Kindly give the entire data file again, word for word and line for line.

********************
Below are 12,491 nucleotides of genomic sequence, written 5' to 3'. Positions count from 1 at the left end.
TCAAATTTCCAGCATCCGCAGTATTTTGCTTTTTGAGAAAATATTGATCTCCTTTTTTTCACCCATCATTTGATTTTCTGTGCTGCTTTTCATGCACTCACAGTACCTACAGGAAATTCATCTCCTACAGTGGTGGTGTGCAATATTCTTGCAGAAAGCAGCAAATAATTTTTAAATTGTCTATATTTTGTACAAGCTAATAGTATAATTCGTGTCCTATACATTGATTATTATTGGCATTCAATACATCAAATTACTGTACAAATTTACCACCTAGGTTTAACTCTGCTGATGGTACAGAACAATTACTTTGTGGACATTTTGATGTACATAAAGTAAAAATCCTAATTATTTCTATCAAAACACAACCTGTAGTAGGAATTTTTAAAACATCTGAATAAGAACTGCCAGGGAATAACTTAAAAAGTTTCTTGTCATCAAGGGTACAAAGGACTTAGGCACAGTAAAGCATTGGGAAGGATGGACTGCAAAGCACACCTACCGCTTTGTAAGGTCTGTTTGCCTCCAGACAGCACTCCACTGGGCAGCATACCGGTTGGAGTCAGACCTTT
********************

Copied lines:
Below are 12,491 nucleotides of genomic sequence, written 5' to 3'. Positions count from 1 at the left end.
TCAAATTTCCAGCATCCGCAGTATTTTGCTTTTTGAGAAAATATTGATCTCCTTTTTTTCACCCATCATTTGATTTTCTGTGCTGCTTTTCATGCACTCACAGTACCTACAGGAAATTCATCTCCTACAGTGGTGGTGTGCAATATTCTTGCAGAAAGCAGCAAATAATTTTTAAATTGTCTATATTTTGTACAAGCTAATAGTATAATTCGTGTCCTATACATTGATTATTATTGGCATTCAATACATCAAATTACTGTACAAATTTACCACCTAGGTTTAACTCTGCTGATGGTACAGAACAATTACTTTGTGGACATTTTGATGTACATAAAGTAAAAATCCTAATTATTTCTATCAAAACACAACCTGTAGTAGGAATTTTTAAAACATCTGAATAAGAACTGCCAGGGAATAACTTAAAAAGTTTCTTGTCATCAAGGGTACAAAGGACTTAGGCACAGTAAAGCATTGGGAAGGATGGACTGCAAAGCACACCTACCGCTTTGTAAGGTCTGTTTGCCTCCAGACAGCACTCCACTGGGCAGCATACCGGTTGGAGTCAGACCTTT